This year, there was no farmer in the Sindh plains along the river who so much as made good their agricultural expenses. And since the practice has long been to make this investment on credit, thousands of farmers went under huge debts.

Loss of agriculture was something that could have been overcome and indeed the milder monsoon of 2023 has ameliorated the agricultural scene to only a little extent because when sowing of wheat commenced in December, the soil was still waterlogged. As a result, the yield was very poor in March. If submerged farmland has to be reclaimed it needs a giant effort by the government to pump out the water. Individual farmers who can afford it have been seen doing such dewatering, but the magnitude of the job is way beyond the capacity of individuals and the civil society.

However, it was the loss of housing that broke the backs of the farming communities across Sindh. With their incomes lost, they were unable to rebuild and a year after the deluge, innumerable families are still living under makeshift shelters.

The cash assistance of PKR 48,000 (Approx. USD 156) in four equal instalments to affected families under one of CWSA’s flood response projects, was some help but as Shams Din a sharecropper of village Ismail Sanjrani (Khairpur) said it was like ‘salt in the flour’, in reference to the pinch of salt added to flour before kneading. His two-room house built many years ago was a heap of bricks and clay after the deluge and the cost of full reconstruction with current inflation was PKR. 300,000. With the little help he had received, he hoped to raise the walls to lintel level. Across it, he said, he would stretch the tarpaulin that currently made his home.

Even holders of ten acres of irrigated land in the district were hardly any better off. With their agriculture completely lost, and their more spacious houses either completely razed or with just the walls rebuilding would cost way more than what poor Shams Din does not have. The hope in early 2023 was that there would be no visitation and that their agriculture would yield sufficient profits to start rebuilding.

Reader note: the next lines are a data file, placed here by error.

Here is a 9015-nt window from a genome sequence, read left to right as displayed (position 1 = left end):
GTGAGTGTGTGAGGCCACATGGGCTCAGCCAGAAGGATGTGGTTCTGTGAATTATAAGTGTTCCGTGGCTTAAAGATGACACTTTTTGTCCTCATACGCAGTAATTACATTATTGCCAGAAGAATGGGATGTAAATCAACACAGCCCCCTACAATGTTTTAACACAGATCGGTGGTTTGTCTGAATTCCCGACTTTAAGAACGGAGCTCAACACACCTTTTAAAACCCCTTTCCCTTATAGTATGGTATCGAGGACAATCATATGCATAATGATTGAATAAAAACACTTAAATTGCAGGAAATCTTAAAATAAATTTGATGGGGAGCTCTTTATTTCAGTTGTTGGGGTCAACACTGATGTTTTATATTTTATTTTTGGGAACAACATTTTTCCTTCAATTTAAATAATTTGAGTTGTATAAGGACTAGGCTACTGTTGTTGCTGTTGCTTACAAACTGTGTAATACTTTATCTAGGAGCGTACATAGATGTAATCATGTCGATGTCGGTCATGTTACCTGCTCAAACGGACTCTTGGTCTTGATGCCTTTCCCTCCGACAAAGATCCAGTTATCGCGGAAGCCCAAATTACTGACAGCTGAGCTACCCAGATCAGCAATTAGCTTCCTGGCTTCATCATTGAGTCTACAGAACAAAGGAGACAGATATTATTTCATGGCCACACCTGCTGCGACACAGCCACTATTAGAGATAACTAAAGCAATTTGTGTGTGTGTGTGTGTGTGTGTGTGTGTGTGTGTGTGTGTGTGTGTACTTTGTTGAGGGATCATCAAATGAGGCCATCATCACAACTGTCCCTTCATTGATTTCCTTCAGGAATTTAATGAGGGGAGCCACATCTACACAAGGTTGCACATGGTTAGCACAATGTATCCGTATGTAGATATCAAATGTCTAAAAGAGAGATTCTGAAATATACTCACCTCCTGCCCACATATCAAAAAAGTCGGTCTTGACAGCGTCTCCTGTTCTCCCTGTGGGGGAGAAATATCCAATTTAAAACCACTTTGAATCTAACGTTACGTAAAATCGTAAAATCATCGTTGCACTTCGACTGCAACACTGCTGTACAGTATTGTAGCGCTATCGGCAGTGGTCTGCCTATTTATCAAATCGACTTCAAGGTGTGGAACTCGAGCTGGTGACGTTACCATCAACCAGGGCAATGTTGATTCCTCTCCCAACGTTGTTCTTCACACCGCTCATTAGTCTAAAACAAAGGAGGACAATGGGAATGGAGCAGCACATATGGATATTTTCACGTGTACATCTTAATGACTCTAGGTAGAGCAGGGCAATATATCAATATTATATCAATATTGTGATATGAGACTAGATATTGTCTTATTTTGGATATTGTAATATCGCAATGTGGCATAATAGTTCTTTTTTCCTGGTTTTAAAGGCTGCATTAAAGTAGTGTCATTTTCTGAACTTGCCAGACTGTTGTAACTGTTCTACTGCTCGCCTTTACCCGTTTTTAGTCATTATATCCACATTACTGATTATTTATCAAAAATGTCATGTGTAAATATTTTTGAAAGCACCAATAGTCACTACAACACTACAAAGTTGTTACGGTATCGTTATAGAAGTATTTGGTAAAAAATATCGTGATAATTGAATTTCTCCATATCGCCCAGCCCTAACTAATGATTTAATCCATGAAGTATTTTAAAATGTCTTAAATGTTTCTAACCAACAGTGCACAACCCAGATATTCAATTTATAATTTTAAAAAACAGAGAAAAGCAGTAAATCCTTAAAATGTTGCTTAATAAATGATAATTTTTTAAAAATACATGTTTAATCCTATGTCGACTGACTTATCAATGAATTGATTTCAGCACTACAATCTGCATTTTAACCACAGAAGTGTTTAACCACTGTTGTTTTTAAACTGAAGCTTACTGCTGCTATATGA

The greater losers, however, are owners of fruit orchards. Lemon, mango and date that grow abundantly in Khairpur district yielded nothing leaving fruit farmers under huge debts. The flooding left large number of these trees not just fruitless, but dead. Some of these orchards, particularly lemon, were planted only three years before the flood and the owner had barely repaid the loan for the purchase of the trees. Just when they thought they were heading for a profitable harvest, all was lost.

In the south in Mirpur Khas district, the story is not very different. Thousands of acres of farmland now look like lakes. Here the damage was done as much by the nonstop rain as it was done by the overflowing Left Bank Outfall Drain (LBOD). For years this drain meant to carry effluent to the sea had been no more than a trickle. Consequently, influential landowners encroached upon its course, blocking it to create farms where historically only barren land had spread.

When the Indus overflowed and with it LBOD, towns and villages around Jhuddo went under. The damage around Jhuddo was mainly because of the unofficial damming of LBOD in its lower reach: it may have blocked tainted water flowing into the farms of the rich and powerful, but it created havoc for ordinary people.

While housing and agriculture was lost, the additional damage was done by the overflowing of effluent from LBOD. The common complaint here, as in Khairpur and other areas, was that flooding had tainted their hand pumps. Thousands of people were therefore drinking poisoned water causing skin and gastro-intestinal diseases. Primary health care units were unable to cope with the flood of humanity pouring in without outside help. Health camps established by CWSA provided some succour. The disaster was simply too great and widespread for its effect to be mitigated by these heroic but small initiatives.

While the civil society has been hard at work, their effort is still too little compared to the impact the floods of 2022 has had on the people of Sindh. A greater effort is needed to bring back people’s lives to normal.


  1. Capital city of Punjab province. The second largest city in Pakistan and 26th largest in the world, with a population of over 13 million.
  2. It is the headquarters of the Attock District and is 36th largest city in the Punjab and 61st largest city in the country, by population.
  3. A sudden flood in a river

Village Dharshi Bhagat lies by the road connecting Samaro town with Samaro Road; the latter being the town’s railhead where the old abandoned metre-gauge railway station still stands for the first two weeks after it started in late July, the rain did not stop for a minute. Thereafter it continued to teem down with brief intervals lasting never more than some minutes until the village went under a metre of water.

Twenty-five-year-old Heeru was only days from delivering her baby when it started. As the water rose, she and some other women made a desperate run to save whatever little cotton they could from the fast drowning field they had so carefully tended the land they worked as labourers. The struggle in mud and water was worth only a few thousand rupees.